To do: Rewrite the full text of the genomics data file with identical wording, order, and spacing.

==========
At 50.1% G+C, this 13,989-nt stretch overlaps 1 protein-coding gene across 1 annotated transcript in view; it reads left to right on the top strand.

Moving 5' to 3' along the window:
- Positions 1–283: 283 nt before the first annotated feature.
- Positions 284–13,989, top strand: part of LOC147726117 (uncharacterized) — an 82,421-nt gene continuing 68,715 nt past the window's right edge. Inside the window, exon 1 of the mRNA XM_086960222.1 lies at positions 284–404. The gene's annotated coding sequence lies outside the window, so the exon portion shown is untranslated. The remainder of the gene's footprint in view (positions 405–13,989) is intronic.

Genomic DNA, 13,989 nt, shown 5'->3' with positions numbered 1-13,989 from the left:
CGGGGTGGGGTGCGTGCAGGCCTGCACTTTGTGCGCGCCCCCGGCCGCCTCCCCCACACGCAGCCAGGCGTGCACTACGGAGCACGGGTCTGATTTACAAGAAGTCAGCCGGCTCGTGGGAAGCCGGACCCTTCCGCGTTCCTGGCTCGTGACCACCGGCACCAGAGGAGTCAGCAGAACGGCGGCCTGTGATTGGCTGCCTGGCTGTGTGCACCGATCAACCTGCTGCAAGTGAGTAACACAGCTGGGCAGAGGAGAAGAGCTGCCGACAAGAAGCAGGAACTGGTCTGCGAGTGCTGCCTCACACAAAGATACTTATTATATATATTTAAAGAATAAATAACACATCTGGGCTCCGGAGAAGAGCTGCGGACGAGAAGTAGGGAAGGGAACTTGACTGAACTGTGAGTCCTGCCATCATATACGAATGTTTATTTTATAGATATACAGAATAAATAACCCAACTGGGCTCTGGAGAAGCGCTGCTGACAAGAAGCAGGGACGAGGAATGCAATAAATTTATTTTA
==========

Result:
At 50.1% G+C, this 13,989-nt stretch overlaps 1 protein-coding gene across 1 annotated transcript in view; it reads left to right on the top strand.

Moving 5' to 3' along the window:
- Positions 1–283: 283 nt before the first annotated feature.
- Positions 284–13,989, top strand: part of LOC147726117 (uncharacterized) — an 82,421-nt gene continuing 68,715 nt past the window's right edge. Inside the window, exon 1 of the mRNA XM_086960222.1 lies at positions 284–404. The gene's annotated coding sequence lies outside the window, so the exon portion shown is untranslated. The remainder of the gene's footprint in view (positions 405–13,989) is intronic.

Genomic DNA, 13,989 nt, shown 5'->3' with positions numbered 1-13,989 from the left:
CGGGGTGGGGTGCGTGCAGGCCTGCACTTTGTGCGCGCCCCCGGCCGCCTCCCCCACACGCAGCCAGGCGTGCACTACGGAGCACGGGTCTGATTTACAAGAAGTCAGCCGGCTCGTGGGAAGCCGGACCCTTCCGCGTTCCTGGCTCGTGACCACCGGCACCAGAGGAGTCAGCAGAACGGCGGCCTGTGATTGGCTGCCTGGCTGTGTGCACCGATCAACCTGCTGCAAGTGAGTAACACAGCTGGGCAGAGGAGAAGAGCTGCCGACAAGAAGCAGGAACTGGTCTGCGAGTGCTGCCTCACACAAAGATACTTATTATATATATTTAAAGAATAAATAACACATCTGGGCTCCGGAGAAGAGCTGCGGACGAGAAGTAGGGAAGGGAACTTGACTGAACTGTGAGTCCTGCCATCATATACGAATGTTTATTTTATAGATATACAGAATAAATAACCCAACTGGGCTCTGGAGAAGCGCTGCTGACAAGAAGCAGGGACGAGGAATGCAATAAATTTATTTTA